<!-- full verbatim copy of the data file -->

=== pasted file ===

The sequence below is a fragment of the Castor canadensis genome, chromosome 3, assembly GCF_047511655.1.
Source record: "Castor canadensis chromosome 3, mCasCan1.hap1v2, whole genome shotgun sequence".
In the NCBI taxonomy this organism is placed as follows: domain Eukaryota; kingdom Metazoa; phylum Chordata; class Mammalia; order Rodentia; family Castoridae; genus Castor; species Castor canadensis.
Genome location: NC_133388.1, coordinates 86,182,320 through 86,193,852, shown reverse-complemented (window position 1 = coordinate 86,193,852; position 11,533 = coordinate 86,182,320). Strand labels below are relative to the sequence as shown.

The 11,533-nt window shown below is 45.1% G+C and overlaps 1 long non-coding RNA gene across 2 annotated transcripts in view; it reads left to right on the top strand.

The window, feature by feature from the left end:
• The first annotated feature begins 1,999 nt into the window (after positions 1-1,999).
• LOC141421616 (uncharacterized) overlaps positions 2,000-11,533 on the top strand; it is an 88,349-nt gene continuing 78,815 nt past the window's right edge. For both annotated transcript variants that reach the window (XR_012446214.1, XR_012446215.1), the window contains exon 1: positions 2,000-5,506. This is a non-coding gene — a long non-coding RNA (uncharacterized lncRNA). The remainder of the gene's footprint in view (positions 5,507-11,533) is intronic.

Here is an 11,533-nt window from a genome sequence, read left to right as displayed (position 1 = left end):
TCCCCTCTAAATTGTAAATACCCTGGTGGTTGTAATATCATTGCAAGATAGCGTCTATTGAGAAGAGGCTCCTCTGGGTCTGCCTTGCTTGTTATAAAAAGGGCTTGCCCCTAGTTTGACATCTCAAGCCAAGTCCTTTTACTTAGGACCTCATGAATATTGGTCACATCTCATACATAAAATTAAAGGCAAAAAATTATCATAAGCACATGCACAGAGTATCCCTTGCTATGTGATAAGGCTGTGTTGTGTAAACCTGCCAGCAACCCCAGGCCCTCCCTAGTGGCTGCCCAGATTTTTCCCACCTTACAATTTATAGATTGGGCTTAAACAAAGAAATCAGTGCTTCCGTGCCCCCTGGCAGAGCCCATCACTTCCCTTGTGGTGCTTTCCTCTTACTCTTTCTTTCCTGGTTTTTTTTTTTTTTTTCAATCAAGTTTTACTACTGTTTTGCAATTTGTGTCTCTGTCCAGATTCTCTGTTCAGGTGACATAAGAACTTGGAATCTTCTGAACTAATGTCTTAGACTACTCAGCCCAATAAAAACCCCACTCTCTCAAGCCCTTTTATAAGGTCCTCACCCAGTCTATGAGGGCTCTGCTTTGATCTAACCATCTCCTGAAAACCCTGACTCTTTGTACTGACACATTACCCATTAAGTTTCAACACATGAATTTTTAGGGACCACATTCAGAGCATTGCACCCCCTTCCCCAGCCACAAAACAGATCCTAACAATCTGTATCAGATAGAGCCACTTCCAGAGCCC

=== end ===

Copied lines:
The sequence below is a fragment of the Castor canadensis genome, chromosome 3, assembly GCF_047511655.1.
Source record: "Castor canadensis chromosome 3, mCasCan1.hap1v2, whole genome shotgun sequence".
In the NCBI taxonomy this organism is placed as follows: domain Eukaryota; kingdom Metazoa; phylum Chordata; class Mammalia; order Rodentia; family Castoridae; genus Castor; species Castor canadensis.
Genome location: NC_133388.1, coordinates 86,182,320 through 86,193,852, shown reverse-complemented (window position 1 = coordinate 86,193,852; position 11,533 = coordinate 86,182,320). Strand labels below are relative to the sequence as shown.

The 11,533-nt window shown below is 45.1% G+C and overlaps 1 long non-coding RNA gene across 2 annotated transcripts in view; it reads left to right on the top strand.

The window, feature by feature from the left end:
• The first annotated feature begins 1,999 nt into the window (after positions 1-1,999).
• LOC141421616 (uncharacterized) overlaps positions 2,000-11,533 on the top strand; it is an 88,349-nt gene continuing 78,815 nt past the window's right edge. For both annotated transcript variants that reach the window (XR_012446214.1, XR_012446215.1), the window contains exon 1: positions 2,000-5,506. This is a non-coding gene — a long non-coding RNA (uncharacterized lncRNA). The remainder of the gene's footprint in view (positions 5,507-11,533) is intronic.

Here is an 11,533-nt window from a genome sequence, read left to right as displayed (position 1 = left end):
TCCCCTCTAAATTGTAAATACCCTGGTGGTTGTAATATCATTGCAAGATAGCGTCTATTGAGAAGAGGCTCCTCTGGGTCTGCCTTGCTTGTTATAAAAAGGGCTTGCCCCTAGTTTGACATCTCAAGCCAAGTCCTTTTACTTAGGACCTCATGAATATTGGTCACATCTCATACATAAAATTAAAGGCAAAAAATTATCATAAGCACATGCACAGAGTATCCCTTGCTATGTGATAAGGCTGTGTTGTGTAAACCTGCCAGCAACCCCAGGCCCTCCCTAGTGGCTGCCCAGATTTTTCCCACCTTACAATTTATAGATTGGGCTTAAACAAAGAAATCAGTGCTTCCGTGCCCCCTGGCAGAGCCCATCACTTCCCTTGTGGTGCTTTCCTCTTACTCTTTCTTTCCTGGTTTTTTTTTTTTTTTTCAATCAAGTTTTACTACTGTTTTGCAATTTGTGTCTCTGTCCAGATTCTCTGTTCAGGTGACATAAGAACTTGGAATCTTCTGAACTAATGTCTTAGACTACTCAGCCCAATAAAAACCCCACTCTCTCAAGCCCTTTTATAAGGTCCTCACCCAGTCTATGAGGGCTCTGCTTTGATCTAACCATCTCCTGAAAACCCTGACTCTTTGTACTGACACATTACCCATTAAGTTTCAACACATGAATTTTTAGGGACCACATTCAGAGCATTGCACCCCCTTCCCCAGCCACAAAACAGATCCTAACAATCTGTATCAGATAGAGCCACTTCCAGAGCCC